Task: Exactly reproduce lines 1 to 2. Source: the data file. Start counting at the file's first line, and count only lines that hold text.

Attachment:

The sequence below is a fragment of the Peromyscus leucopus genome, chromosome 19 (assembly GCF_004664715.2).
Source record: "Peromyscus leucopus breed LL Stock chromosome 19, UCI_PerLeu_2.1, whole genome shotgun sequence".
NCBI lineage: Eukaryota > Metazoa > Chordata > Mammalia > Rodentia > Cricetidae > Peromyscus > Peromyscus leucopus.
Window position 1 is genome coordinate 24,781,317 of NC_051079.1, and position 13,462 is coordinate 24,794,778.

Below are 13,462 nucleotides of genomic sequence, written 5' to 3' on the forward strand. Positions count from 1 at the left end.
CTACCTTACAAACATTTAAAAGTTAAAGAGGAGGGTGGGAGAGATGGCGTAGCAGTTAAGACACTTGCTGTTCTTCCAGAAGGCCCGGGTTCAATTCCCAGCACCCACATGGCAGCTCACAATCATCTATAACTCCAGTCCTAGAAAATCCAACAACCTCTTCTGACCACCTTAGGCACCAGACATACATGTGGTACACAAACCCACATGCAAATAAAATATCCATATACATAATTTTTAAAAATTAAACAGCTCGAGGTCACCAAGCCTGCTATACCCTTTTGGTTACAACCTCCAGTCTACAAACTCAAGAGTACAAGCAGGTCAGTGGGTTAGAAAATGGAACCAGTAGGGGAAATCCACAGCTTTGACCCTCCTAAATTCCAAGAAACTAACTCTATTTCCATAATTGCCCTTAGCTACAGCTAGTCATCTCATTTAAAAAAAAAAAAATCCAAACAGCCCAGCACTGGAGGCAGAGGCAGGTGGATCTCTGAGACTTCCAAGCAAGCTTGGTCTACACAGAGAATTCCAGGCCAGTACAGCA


The sequence below is a fragment of the Peromyscus leucopus genome, chromosome 19 (assembly GCF_004664715.2).
Source record: "Peromyscus leucopus breed LL Stock chromosome 19, UCI_PerLeu_2.1, whole genome shotgun sequence".